I didn't start gardening until I was twenty-nine, actually, my husband started gardening when I was twenty-nine; I became "gardening support." It all started with one sad, wilted tomato plant that spring, and ended with a freezer full of garden-fresh tomatoes, zucchini, and beans that fall.
"Look!" My husband, James said. He had just come in from work, he was holding up a black, plastic pot with a wilted tomato plant that hung limply to the side; James was smiling like a twelve-year-old boy with a huge toad bulging out of his fist. I eyed the tomato plant, and didn't say anything.
"It's a tomato plant!" He said, thrusting it toward me. I reached my hand out toward it, then changed my mind, instead folded my arms across my chest. Our two-year old son, Grover, plowed into my husband's legs at that moment, and the tomato plant flopped limply from side to side.
"I can see that it's a tomato plant; what is it doing here?" I asked, as though the plant had followed him home like a stray kitten.
"We're gonna plant it! We'll get more, and we'll have a vegetable garden this year," he said.
He knelt down on the floor to show Grover the plant, "look, Grove, tomato plant," he said to the toddler, who promptly grabbed at the limp greens; James pulled the plant out of Grover’s reach.
"'Mato pants,” said Grover. "'Mato pants... Mato pants!" He chanted, dancing a jig around my husband.
That was the beginning of our garden. Plots were dug and the soil was prepared, gardening books of all kinds started showing up around the house. Nearly every day brought James home from work with some new plant, or more seed packets. Vegetables, fruits and herbs were planted, and started to grow in our back yard garden.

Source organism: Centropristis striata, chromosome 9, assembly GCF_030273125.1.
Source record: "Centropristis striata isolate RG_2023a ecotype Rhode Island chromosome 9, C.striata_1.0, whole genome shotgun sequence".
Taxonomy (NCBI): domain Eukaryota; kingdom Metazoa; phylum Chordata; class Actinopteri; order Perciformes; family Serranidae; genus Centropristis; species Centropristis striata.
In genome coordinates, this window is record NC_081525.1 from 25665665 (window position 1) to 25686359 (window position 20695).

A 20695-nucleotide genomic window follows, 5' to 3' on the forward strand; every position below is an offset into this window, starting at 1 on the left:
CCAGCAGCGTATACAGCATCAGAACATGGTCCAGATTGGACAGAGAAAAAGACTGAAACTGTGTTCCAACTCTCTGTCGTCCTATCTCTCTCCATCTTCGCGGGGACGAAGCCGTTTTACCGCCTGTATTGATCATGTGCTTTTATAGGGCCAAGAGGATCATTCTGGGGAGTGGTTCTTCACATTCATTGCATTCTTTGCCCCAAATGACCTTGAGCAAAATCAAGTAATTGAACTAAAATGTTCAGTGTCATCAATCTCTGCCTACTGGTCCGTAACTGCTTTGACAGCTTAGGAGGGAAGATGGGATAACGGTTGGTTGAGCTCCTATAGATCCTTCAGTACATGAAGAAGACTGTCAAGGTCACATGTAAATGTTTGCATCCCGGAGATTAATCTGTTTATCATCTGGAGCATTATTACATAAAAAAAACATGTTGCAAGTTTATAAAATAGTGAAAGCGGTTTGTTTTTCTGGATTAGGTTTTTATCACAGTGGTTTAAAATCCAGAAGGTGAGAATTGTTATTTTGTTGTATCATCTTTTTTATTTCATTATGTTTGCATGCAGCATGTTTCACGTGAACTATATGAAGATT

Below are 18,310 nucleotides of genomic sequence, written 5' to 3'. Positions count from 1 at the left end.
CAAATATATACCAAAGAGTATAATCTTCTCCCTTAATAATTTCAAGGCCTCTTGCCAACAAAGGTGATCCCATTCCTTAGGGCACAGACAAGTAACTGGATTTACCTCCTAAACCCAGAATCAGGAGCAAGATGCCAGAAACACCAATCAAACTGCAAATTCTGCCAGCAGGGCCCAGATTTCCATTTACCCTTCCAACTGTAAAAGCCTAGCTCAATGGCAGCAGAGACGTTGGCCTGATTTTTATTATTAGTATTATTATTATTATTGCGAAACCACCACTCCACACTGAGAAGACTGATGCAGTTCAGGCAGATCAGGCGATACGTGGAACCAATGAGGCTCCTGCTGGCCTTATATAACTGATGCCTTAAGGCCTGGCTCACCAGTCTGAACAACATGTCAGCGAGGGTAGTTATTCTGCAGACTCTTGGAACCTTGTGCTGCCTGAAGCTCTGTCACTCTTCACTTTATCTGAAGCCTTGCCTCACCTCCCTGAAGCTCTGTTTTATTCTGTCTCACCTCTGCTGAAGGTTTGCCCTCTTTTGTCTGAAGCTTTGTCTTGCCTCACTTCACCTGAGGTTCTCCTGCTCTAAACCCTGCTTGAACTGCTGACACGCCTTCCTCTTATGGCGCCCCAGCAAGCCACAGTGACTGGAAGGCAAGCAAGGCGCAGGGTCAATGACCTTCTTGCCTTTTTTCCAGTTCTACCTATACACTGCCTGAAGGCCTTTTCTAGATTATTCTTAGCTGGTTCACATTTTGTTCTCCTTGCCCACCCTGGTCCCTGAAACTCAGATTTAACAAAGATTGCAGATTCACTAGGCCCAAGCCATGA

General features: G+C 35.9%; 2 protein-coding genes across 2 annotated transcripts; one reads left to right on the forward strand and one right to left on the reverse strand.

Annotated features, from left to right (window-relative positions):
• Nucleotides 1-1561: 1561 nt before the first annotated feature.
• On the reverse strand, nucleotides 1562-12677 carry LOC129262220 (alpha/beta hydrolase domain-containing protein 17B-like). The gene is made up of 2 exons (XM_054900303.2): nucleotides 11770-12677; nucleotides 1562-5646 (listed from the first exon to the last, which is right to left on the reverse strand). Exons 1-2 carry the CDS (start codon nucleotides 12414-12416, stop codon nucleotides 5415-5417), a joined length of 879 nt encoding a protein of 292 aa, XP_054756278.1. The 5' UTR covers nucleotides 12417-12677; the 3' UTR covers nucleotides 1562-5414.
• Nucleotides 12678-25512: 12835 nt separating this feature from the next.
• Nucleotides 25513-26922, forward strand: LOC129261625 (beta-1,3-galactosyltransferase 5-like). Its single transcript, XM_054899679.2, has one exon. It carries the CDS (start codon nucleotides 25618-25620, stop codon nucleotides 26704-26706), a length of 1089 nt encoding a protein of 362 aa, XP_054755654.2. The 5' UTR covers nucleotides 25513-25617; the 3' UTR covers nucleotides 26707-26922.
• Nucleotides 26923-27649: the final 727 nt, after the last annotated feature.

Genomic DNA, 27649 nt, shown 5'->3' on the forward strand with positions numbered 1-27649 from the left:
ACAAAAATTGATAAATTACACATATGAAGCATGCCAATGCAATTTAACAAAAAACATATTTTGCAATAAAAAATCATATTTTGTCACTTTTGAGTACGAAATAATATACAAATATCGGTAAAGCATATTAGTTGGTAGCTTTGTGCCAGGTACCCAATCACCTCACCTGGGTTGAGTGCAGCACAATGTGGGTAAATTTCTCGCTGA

James was thrilled with each new sprout, and I was indifferent. It wasn’t that I disliked gardening; I had not been enthusiastic about anything then; my mother had died unexpectedly from a ruptured tumor in her lung a few months before, and nothing I did held much pleasure for me. Gardening just seemed like another chore to do, something else to be “gotten to,” during the day. I kept Grover out of the garden, watered it when it was hot, and just continued to muddle through my days, reminding myself to get up each morning and breathe.
It was a Tuesday evening when James brought home a packet of bush beans, and I finally began to garden.
“Mom!” I shouted, running into the house from the school bus. “Mom, where are you?” She answered from her room, so I toss my book bag on the sofa and hurried down the hall to her door.
“Becky, what are you shouting about?” She said. She saw at what I was holding in my hand and furrowed her brow. “You’re getting dirt all over the carpet! Get that thing outside!” She walked toward me and shooed me down the hall, and out the back patio door. The plastic baggie in my hand had sprung a leak sometime between school and my front door, and I left a trail through the house.
“Sorry mom, but look, can I plant them in the back?” I held up the baggie toward her with its treasure inside; three small bean plants peek out of the top of the leaking bag.
“What are they?” Mom asked her brow still furrowed.
“Beans!” I say.